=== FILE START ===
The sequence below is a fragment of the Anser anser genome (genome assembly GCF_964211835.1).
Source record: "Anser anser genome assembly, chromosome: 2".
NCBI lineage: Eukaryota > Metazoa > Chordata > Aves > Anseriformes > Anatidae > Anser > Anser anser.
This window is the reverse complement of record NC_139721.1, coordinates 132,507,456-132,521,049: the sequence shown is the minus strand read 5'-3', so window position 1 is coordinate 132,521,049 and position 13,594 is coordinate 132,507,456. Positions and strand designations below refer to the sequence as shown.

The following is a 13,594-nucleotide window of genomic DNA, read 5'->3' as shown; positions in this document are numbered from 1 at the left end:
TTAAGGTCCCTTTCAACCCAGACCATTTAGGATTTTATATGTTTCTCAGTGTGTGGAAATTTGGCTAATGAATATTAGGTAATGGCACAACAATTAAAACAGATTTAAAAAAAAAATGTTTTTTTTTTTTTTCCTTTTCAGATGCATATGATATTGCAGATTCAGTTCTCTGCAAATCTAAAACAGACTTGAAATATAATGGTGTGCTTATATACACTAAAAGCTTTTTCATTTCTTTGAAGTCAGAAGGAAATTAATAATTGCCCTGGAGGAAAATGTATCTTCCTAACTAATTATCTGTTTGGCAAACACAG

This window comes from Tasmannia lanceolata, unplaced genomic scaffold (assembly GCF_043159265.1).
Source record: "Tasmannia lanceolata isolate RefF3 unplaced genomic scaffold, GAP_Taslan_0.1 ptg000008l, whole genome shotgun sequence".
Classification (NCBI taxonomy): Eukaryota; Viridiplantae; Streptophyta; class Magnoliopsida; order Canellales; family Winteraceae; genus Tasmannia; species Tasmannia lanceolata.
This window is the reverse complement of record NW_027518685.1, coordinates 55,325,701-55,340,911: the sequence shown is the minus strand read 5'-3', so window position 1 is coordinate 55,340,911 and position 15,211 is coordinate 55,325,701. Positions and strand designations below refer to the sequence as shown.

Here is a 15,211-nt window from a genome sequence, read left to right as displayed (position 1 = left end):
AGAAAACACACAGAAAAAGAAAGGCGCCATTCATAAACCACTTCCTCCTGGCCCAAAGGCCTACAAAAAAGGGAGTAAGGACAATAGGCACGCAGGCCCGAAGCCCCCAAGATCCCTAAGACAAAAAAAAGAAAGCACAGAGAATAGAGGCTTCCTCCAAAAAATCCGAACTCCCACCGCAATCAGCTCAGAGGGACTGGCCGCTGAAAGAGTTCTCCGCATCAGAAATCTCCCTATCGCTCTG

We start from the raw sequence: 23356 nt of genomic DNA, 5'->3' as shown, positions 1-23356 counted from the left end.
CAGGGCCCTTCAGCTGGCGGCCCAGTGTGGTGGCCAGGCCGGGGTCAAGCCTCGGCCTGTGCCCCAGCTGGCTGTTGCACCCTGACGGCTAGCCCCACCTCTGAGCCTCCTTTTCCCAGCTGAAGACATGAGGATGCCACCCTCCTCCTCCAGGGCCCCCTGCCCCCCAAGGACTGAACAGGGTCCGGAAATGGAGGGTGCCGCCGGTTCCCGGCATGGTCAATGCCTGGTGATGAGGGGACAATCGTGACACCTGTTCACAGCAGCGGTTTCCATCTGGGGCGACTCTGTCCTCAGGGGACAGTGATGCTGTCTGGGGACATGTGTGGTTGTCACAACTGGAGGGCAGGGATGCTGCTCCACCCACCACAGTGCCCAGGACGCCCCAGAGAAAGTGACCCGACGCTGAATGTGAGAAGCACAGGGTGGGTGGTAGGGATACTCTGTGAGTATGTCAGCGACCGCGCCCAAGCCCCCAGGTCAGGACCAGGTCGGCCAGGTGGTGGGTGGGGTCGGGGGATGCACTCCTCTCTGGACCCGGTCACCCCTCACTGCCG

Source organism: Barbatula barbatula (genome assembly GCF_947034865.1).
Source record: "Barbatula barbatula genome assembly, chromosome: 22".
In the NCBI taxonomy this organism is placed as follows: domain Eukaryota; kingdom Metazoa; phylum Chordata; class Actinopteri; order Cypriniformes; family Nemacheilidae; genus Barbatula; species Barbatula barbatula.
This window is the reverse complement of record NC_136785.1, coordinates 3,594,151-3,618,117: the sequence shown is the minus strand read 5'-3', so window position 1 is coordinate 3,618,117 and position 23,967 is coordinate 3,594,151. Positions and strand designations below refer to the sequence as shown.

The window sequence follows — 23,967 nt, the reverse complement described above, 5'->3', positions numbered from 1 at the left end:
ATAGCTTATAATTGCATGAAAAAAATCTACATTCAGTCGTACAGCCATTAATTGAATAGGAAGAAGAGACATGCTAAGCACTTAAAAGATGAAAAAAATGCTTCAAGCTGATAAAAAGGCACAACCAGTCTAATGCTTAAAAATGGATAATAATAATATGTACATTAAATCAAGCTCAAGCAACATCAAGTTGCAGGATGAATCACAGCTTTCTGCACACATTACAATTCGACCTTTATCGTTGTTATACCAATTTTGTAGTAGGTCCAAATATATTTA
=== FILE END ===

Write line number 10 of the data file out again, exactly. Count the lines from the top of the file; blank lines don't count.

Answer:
This window is the reverse complement of record NW_027518685.1, coordinates 55,325,701-55,340,911: the sequence shown is the minus strand read 5'-3', so window position 1 is coordinate 55,340,911 and position 15,211 is coordinate 55,325,701. Positions and strand designations below refer to the sequence as shown.